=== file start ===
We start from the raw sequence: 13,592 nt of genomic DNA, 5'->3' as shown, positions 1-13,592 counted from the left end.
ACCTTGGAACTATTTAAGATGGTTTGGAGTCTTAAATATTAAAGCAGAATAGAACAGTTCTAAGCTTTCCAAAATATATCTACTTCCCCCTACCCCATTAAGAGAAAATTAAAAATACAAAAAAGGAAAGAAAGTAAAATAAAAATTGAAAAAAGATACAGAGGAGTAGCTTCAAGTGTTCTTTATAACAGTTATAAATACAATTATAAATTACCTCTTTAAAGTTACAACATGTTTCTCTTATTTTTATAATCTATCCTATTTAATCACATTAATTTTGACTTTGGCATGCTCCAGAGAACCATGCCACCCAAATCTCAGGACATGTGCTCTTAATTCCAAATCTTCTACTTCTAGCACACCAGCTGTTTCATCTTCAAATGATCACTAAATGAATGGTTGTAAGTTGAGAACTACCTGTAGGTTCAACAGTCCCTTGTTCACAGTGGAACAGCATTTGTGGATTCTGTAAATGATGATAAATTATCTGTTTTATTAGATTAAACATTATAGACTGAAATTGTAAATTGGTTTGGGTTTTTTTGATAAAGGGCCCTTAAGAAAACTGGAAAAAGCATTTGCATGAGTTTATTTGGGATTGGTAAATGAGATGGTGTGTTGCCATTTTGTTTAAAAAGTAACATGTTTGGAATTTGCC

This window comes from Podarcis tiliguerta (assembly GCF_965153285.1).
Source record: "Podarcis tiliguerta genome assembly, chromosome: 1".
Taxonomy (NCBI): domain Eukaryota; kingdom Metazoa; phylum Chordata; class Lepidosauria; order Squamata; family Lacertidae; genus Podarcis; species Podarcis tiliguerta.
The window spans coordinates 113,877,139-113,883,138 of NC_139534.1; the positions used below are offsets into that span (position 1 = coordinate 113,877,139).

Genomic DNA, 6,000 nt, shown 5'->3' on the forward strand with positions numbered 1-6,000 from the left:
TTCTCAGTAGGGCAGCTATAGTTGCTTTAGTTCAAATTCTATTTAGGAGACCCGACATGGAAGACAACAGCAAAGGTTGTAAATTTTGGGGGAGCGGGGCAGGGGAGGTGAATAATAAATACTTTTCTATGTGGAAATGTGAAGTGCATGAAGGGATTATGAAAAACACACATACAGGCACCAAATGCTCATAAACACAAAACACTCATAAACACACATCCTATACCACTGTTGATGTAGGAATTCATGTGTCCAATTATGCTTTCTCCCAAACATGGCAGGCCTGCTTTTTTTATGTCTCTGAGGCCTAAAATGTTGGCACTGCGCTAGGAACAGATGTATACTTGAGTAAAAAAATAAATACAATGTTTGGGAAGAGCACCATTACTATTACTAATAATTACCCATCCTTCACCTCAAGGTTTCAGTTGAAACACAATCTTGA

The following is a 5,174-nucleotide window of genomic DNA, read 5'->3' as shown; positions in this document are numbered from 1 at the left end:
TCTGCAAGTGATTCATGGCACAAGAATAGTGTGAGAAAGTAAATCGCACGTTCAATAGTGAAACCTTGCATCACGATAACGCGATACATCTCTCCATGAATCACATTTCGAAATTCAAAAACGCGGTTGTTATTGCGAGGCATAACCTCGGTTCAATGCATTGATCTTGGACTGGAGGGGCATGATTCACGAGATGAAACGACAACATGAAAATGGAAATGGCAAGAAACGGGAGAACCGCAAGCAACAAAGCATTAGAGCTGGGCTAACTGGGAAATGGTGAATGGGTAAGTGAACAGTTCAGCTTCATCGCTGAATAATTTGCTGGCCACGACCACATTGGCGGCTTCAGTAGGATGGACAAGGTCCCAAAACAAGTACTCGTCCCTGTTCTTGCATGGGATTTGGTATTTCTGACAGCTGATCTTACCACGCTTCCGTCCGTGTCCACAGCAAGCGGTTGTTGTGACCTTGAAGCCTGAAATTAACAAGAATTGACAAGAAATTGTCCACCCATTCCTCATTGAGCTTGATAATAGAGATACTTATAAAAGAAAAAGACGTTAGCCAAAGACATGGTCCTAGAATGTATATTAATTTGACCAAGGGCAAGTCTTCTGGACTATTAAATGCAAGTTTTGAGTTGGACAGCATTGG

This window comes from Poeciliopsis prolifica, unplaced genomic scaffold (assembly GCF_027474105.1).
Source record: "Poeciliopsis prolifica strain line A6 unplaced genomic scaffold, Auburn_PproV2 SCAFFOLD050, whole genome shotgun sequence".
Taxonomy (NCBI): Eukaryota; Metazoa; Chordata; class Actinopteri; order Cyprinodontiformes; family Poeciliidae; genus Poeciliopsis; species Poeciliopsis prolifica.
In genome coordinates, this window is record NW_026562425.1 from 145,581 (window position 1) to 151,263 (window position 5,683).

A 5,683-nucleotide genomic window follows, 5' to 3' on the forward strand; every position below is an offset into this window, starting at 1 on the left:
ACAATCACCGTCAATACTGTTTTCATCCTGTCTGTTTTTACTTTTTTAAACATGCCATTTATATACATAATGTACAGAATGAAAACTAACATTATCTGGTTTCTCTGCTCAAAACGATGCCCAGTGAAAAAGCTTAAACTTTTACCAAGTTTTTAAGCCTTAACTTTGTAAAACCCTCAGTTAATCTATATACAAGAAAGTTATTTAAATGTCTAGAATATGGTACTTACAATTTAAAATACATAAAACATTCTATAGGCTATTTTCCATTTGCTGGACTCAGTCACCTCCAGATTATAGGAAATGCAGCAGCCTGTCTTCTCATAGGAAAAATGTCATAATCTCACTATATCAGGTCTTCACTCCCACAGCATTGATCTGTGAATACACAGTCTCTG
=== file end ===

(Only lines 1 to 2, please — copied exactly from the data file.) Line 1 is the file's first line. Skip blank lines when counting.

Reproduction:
We start from the raw sequence: 13,592 nt of genomic DNA, 5'->3' as shown, positions 1-13,592 counted from the left end.
ACCTTGGAACTATTTAAGATGGTTTGGAGTCTTAAATATTAAAGCAGAATAGAACAGTTCTAAGCTTTCCAAAATATATCTACTTCCCCCTACCCCATTAAGAGAAAATTAAAAATACAAAAAAGGAAAGAAAGTAAAATAAAAATTGAAAAAAGATACAGAGGAGTAGCTTCAAGTGTTCTTTATAACAGTTATAAATACAATTATAAATTACCTCTTTAAAGTTACAACATGTTTCTCTTATTTTTATAATCTATCCTATTTAATCACATTAATTTTGACTTTGGCATGCTCCAGAGAACCATGCCACCCAAATCTCAGGACATGTGCTCTTAATTCCAAATCTTCTACTTCTAGCACACCAGCTGTTTCATCTTCAAATGATCACTAAATGAATGGTTGTAAGTTGAGAACTACCTGTAGGTTCAACAGTCCCTTGTTCACAGTGGAACAGCATTTGTGGATTCTGTAAATGATGATAAATTATCTGTTTTATTAGATTAAACATTATAGACTGAAATTGTAAATTGGTTTGGGTTTTTTTGATAAAGGGCCCTTAAGAAAACTGGAAAAAGCATTTGCATGAGTTTATTTGGGATTGGTAAATGAGATGGTGTGTTGCCATTTTGTTTAAAAAGTAACATGTTTGGAATTTGCC